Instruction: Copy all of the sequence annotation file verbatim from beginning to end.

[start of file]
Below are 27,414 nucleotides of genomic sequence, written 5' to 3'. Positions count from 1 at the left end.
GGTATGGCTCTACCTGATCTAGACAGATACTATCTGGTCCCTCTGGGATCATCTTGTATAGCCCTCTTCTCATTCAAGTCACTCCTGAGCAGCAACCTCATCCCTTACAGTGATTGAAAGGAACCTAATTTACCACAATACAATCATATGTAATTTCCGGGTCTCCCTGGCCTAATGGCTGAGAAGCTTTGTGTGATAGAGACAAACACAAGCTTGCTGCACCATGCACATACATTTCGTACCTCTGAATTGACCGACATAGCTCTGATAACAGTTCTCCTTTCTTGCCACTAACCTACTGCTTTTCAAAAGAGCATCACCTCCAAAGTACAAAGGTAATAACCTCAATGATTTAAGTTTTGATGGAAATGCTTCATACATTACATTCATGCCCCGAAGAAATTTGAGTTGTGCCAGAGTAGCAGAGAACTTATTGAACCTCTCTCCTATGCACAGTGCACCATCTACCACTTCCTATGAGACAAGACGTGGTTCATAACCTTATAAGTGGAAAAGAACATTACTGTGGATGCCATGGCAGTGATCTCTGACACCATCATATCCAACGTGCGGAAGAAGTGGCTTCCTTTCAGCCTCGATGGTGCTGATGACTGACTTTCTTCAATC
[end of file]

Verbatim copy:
Below are 27,414 nucleotides of genomic sequence, written 5' to 3'. Positions count from 1 at the left end.
GGTATGGCTCTACCTGATCTAGACAGATACTATCTGGTCCCTCTGGGATCATCTTGTATAGCCCTCTTCTCATTCAAGTCACTCCTGAGCAGCAACCTCATCCCTTACAGTGATTGAAAGGAACCTAATTTACCACAATACAATCATATGTAATTTCCGGGTCTCCCTGGCCTAATGGCTGAGAAGCTTTGTGTGATAGAGACAAACACAAGCTTGCTGCACCATGCACATACATTTCGTACCTCTGAATTGACCGACATAGCTCTGATAACAGTTCTCCTTTCTTGCCACTAACCTACTGCTTTTCAAAAGAGCATCACCTCCAAAGTACAAAGGTAATAACCTCAATGATTTAAGTTTTGATGGAAATGCTTCATACATTACATTCATGCCCCGAAGAAATTTGAGTTGTGCCAGAGTAGCAGAGAACTTATTGAACCTCTCTCCTATGCACAGTGCACCATCTACCACTTCCTATGAGACAAGACGTGGTTCATAACCTTATAAGTGGAAAAGAACATTACTGTGGATGCCATGGCAGTGATCTCTGACACCATCATATCCAACGTGCGGAAGAAGTGGCTTCCTTTCAGCCTCGATGGTGCTGATGACTGACTTTCTTCAATC